Our A to Z of AdBlue continues with - U - for Urea. How good are you on your periodic table and chemical knowledge? Well, you may (or may not) realise that Diesel exhaust fluid (DEF) or AdBlue as it is commonly known in the UK is an aqueous solution made up from 32.5% urea and 67.5% deionised water.
The UREA in AdBlue is a synthetic compound, but in normal everyday life UREA is actually the main nitrogen-containing substance in the urine of mammals.
It was in 1829 when Friedrich Wöhler discovered that urea can be produced from inorganic starting materials and synthetically produced and this discovery became hugely important as it opened the door for other ‘natural’ elements could be synthetically generated in a lab.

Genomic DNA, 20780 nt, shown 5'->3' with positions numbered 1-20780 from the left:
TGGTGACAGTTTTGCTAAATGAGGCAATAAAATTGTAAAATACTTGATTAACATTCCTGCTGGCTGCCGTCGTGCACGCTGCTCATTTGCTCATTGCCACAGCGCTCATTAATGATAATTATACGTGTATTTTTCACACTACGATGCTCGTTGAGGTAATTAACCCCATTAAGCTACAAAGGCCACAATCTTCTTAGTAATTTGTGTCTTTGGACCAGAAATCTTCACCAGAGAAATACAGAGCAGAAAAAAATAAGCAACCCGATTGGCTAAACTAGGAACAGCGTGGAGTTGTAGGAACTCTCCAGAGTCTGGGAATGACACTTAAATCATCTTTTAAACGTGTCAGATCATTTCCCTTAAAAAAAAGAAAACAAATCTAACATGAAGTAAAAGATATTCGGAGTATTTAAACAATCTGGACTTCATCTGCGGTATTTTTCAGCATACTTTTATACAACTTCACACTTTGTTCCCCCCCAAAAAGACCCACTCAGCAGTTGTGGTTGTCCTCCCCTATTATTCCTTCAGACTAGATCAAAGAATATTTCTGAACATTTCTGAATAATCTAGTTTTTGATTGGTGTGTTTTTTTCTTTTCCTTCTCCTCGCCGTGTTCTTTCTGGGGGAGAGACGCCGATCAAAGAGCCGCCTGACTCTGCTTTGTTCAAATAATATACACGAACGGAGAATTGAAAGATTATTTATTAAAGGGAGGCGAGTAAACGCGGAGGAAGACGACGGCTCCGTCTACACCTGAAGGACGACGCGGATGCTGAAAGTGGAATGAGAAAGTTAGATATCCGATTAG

Obviously there was no such thing as Adblue in 1829, but UREA was (and still is) used for many different purposes from fertiliser, to solvents to skin creams and more. In fact is actually the most commonly made synthetic chemical ever.
When it is used as part of a ’Selective Catalytic Reduction’ (or SCR system) it is mixed with the NoX emissions expelled from the engine and reduces the levels of harmful chemicals emitted into the air.
Our AdBlue is made to the very highest specification and is strictly monitored for purity. Using a lesser grade AdBlue in your system can not only reduce the efficiency of the car, but it can also damage the system itself, potentially causing the car to stop running completely. We sell our AdBlue in a range of sizes and quantities. Our most popular seller is the 1000 litre AdBlue IBC, currently available as November 2017 for £300 ex VAT, including delivery.